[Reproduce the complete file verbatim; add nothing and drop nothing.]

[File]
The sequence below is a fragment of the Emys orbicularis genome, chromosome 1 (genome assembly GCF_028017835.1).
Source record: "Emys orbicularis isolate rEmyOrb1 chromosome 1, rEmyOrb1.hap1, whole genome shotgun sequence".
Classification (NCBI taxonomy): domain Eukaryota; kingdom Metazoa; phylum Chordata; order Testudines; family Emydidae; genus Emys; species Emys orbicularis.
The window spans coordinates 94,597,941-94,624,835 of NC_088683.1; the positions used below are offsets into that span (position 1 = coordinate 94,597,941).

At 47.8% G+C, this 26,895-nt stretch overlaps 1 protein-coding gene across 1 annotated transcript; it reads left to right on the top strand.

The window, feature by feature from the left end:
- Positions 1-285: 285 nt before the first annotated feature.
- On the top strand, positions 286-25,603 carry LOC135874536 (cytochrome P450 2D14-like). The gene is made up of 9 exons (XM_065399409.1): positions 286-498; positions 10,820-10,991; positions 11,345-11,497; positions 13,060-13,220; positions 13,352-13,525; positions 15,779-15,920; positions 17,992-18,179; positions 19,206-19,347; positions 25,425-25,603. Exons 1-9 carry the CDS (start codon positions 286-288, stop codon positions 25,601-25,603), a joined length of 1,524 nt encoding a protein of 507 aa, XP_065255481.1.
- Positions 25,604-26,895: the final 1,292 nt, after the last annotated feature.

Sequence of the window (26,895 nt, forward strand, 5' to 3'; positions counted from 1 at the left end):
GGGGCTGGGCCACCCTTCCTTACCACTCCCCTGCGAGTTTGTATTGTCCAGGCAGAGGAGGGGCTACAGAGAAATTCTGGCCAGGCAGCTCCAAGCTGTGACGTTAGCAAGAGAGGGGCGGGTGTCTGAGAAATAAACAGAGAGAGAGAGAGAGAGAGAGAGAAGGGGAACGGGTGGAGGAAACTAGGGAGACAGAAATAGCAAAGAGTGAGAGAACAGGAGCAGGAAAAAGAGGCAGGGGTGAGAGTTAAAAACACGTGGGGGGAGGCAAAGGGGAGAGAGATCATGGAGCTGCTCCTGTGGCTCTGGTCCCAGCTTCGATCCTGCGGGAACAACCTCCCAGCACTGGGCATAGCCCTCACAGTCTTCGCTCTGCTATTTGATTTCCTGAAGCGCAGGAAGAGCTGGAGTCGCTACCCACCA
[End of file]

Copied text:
The sequence below is a fragment of the Emys orbicularis genome, chromosome 1 (genome assembly GCF_028017835.1).
Source record: "Emys orbicularis isolate rEmyOrb1 chromosome 1, rEmyOrb1.hap1, whole genome shotgun sequence".
Classification (NCBI taxonomy): domain Eukaryota; kingdom Metazoa; phylum Chordata; order Testudines; family Emydidae; genus Emys; species Emys orbicularis.
The window spans coordinates 94,597,941-94,624,835 of NC_088683.1; the positions used below are offsets into that span (position 1 = coordinate 94,597,941).

At 47.8% G+C, this 26,895-nt stretch overlaps 1 protein-coding gene across 1 annotated transcript; it reads left to right on the top strand.

The window, feature by feature from the left end:
- Positions 1-285: 285 nt before the first annotated feature.
- On the top strand, positions 286-25,603 carry LOC135874536 (cytochrome P450 2D14-like). The gene is made up of 9 exons (XM_065399409.1): positions 286-498; positions 10,820-10,991; positions 11,345-11,497; positions 13,060-13,220; positions 13,352-13,525; positions 15,779-15,920; positions 17,992-18,179; positions 19,206-19,347; positions 25,425-25,603. Exons 1-9 carry the CDS (start codon positions 286-288, stop codon positions 25,601-25,603), a joined length of 1,524 nt encoding a protein of 507 aa, XP_065255481.1.
- Positions 25,604-26,895: the final 1,292 nt, after the last annotated feature.

Sequence of the window (26,895 nt, forward strand, 5' to 3'; positions counted from 1 at the left end):
GGGGCTGGGCCACCCTTCCTTACCACTCCCCTGCGAGTTTGTATTGTCCAGGCAGAGGAGGGGCTACAGAGAAATTCTGGCCAGGCAGCTCCAAGCTGTGACGTTAGCAAGAGAGGGGCGGGTGTCTGAGAAATAAACAGAGAGAGAGAGAGAGAGAGAGAGAAGGGGAACGGGTGGAGGAAACTAGGGAGACAGAAATAGCAAAGAGTGAGAGAACAGGAGCAGGAAAAAGAGGCAGGGGTGAGAGTTAAAAACACGTGGGGGGAGGCAAAGGGGAGAGAGATCATGGAGCTGCTCCTGTGGCTCTGGTCCCAGCTTCGATCCTGCGGGAACAACCTCCCAGCACTGGGCATAGCCCTCACAGTCTTCGCTCTGCTATTTGATTTCCTGAAGCGCAGGAAGAGCTGGAGTCGCTACCCACCA